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The Maine Aquaculturist
Oysters are typically grown either on the bottom with no gear, on the bottom in cages, or floating on the surface in bags or cages. Oysters grown on the bottom without gear are harvested by a small drag or by a diver by hand. In shallow or inter-tidal areas, bottom planted oysters can be accessed and harvested by foot. Bottom cages are typically wire shelves that hold several soft mesh bags that hold oysters. Floating cages are a series of shelves with floats on each side that hold 4 or more soft mesh bags with oysters inside. Floating bags are single bags with a float on each side that hold oysters. In addition to these tried and true methods, Maine growers are testing new methods of ‘flip bags’ that are similar to floating bags but use the tides (e.g., Zapco) or specialized implements (e.g., FlipFarm) to flip the bags.
Oyster farming equipment is less expensive than mussel gear and available locally. The biggest equipment costs are a boat, upweller, tumbler, work platform, cages/bags, moorings, and shore-side infrastructure. You don’t necessarily need an upweller, tumbler, and work platform when you start out; and you might choose to not use these at all depending on your growing techniques and size of your operation. Equipment costs for a startup commercial oyster farm will vary dramatically depending on scale but range from a few thousand dollars to $200,000+. Many of Maine’s commercial oyster farms successfully “bootstrapped” their farms and grew slowly, while others sought outside funding to achieve scale quickly.
A flat bottom skiff (e.g., Carolina Skiff®) is the boat of choice for cage and bag cultured oysters. The flat bottom provides a stable deck to work on and has room to hold bags, cages, and other equipment. Another benefit of the flat bottom skiff is the deck being at the water’s surface and low sides, which allows workers to lean over the side to access cages and bags. Lastly, this type of skiff can be outfitted with a davit, which reduces labor considerably. An oyster cage loaded with 1,500 market oysters is heavy! For bottom planted oysters a lobster-type boat, outfitted with a small drag, is commonly used.
The dominant method of growing mussels in Maine is raft culture, which involves attaching mussels to hanging lines that are connected to a floating raft (typically 40’ x 40’). There is one company in Maine that uses the Dutch style of bottom culture. For the purposes of this guide, we only cover the dominant method of raft culture.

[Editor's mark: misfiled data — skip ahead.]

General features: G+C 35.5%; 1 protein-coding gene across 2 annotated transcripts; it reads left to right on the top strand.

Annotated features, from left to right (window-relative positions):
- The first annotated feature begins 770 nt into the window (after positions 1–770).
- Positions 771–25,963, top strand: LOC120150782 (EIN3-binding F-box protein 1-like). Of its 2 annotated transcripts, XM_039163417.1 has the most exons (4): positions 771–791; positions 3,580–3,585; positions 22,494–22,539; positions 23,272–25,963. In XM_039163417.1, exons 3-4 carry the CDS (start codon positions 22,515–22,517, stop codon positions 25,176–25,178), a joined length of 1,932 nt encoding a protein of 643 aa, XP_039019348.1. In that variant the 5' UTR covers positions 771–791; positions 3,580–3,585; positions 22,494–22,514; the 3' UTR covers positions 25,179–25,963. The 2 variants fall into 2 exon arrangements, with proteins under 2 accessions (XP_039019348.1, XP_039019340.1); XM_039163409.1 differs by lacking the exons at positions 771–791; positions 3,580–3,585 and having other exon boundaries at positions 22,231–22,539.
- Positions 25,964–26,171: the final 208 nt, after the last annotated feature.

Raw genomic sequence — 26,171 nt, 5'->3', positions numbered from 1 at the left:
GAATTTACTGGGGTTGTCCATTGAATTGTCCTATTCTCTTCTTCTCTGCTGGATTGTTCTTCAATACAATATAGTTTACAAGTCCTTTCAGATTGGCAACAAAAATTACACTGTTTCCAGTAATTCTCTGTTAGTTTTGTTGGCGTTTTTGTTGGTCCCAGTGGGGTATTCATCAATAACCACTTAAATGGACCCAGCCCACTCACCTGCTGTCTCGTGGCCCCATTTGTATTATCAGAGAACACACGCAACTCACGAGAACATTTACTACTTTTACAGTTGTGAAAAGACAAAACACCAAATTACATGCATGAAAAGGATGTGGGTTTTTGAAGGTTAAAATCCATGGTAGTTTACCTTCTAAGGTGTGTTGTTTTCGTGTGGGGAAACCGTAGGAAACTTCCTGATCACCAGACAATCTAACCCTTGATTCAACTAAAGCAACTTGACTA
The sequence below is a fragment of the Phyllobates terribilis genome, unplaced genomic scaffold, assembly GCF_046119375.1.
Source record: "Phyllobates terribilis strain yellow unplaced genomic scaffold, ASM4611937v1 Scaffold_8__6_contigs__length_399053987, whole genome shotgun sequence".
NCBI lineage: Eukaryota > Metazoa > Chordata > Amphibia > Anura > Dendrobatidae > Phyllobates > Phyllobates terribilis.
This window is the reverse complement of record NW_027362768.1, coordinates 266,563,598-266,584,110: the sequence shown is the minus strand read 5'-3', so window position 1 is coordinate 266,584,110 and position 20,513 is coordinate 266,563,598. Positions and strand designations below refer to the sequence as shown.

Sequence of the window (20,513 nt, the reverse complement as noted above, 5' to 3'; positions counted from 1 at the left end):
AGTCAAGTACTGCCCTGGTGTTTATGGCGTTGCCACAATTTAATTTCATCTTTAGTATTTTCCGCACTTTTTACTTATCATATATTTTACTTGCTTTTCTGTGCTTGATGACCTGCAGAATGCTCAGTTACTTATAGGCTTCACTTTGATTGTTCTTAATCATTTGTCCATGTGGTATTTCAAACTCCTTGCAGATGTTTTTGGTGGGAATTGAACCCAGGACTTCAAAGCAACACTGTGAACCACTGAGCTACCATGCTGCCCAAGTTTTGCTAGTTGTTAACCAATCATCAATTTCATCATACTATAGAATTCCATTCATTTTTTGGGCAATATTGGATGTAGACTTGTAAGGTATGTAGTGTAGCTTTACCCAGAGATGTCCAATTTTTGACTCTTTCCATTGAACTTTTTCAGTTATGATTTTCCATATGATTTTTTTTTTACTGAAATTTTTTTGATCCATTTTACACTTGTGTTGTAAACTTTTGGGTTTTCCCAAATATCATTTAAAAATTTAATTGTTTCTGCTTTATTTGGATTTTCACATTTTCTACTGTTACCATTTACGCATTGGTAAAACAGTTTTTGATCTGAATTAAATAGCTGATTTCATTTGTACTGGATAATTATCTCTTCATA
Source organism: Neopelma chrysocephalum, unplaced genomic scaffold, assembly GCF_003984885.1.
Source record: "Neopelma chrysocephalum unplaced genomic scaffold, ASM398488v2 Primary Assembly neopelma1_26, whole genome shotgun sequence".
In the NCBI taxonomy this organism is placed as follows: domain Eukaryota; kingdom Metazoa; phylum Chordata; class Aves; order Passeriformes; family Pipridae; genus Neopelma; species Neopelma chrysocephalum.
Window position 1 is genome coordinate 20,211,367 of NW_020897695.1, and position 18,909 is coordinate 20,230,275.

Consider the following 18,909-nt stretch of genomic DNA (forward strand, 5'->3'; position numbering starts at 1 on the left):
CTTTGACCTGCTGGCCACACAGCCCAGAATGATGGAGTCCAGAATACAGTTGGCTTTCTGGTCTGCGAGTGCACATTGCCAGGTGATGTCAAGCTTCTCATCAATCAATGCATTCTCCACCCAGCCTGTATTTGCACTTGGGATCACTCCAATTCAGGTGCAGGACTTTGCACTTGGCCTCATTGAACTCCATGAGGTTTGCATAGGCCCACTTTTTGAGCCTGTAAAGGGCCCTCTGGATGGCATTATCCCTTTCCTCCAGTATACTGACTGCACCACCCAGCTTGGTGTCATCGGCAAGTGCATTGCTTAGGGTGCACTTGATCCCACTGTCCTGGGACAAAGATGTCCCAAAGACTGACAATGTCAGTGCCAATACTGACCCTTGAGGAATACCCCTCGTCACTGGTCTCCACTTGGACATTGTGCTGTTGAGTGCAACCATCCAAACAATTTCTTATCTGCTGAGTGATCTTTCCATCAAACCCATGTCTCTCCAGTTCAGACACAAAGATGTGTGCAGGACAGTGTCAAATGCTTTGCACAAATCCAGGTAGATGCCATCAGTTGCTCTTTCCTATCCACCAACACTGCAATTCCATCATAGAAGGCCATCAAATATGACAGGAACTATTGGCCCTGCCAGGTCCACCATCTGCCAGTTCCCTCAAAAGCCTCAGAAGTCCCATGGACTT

Mussel farming is the most expensive because it requires multiple rafts (including dropper lines, predator nets, and moorings), a work barge or vessel, and several pieces of specialized stainless steel or aluminum processing equipment. This specialized equipment is not available locally, so shipping is a considerable additional cost. Equipment for a commercial scale, fully outfitted mussel farm will cost $200,000 - $1,000,000+. That said, markets for mussels are extremely strong and much of the priciest equipment will last a decade or longer, so despite the upfront costs, mussel farming might have the most sure-fire business model if done at the right scale.
A lobster-type boat, barge, and specialized mussel vessel are all used in Maine. The important thing is having a large, wide, stable platform that can hold the equipment, a crane, and Xactics totes.
Five years ago, mesh bags and Aquatrays were the method of choice, but this technique was found to be gear and labor intensive since scallops swim and clamp onto each other and therefore require a lot of space and low densities. Maine's industry has mostly shifted to pearl nets or lantern nets hung from a horizontal long-line and "ear hanging". Ear hanging – a widely used technique in Japan – uses specialized equipment to drill holes near the hinge, connect the scallops to a suspended vertical long-line on barbs, and remove biofouling without detaching the scallops from the ropes.
Cost and availability of pearl and lantern nets vary because they must be shipped from Asia, with minimum volume requirements and shipping costs. The full suite of specialized drilling, pinning, and washing equipment necessary for ear hanging costs from $75,000 upwards and is difficult to source without a contact in Japan. Our recommendation is to contact Coastal Enterprises Incorporated or Maine Sea Grant to understand costs and equipment purchase methods. Both of these groups have led the charge for the latest scallop farming innovations.
Depending on the technique, flat bottom skiffs (e.g., Carolina Skiff) or lobster-type boats are used. Similar to oyster farming, a skiff works well for cages, mesh-bags, and Aquatrays. Lobster-type boats work well for ear hanging and lantern/pearl nets because they are stable, have large decks, and a hauler that can raise the lines.
Kelp is grown on an array of horizontal longlines that are submerged 7’ underwater. At harvest, longlines are lifted out of the water by a hauler, davit, or hand-winch and kelp fronds are cut off by hand.
Because it is grown on submerged horizontal longlines, kelp aquaculture has the least expensive gear costs. Moorings are likely to be the biggest expense other than a vessel.
A lobster-type boat or skiff with davit is commonly used. The hauler and davit are necessary for harvest.
The Maine Aquaculturist
Eater / Bangs Island Mussels
Capt. Eric Oransky
Maryland Sea Grant, University of Maryland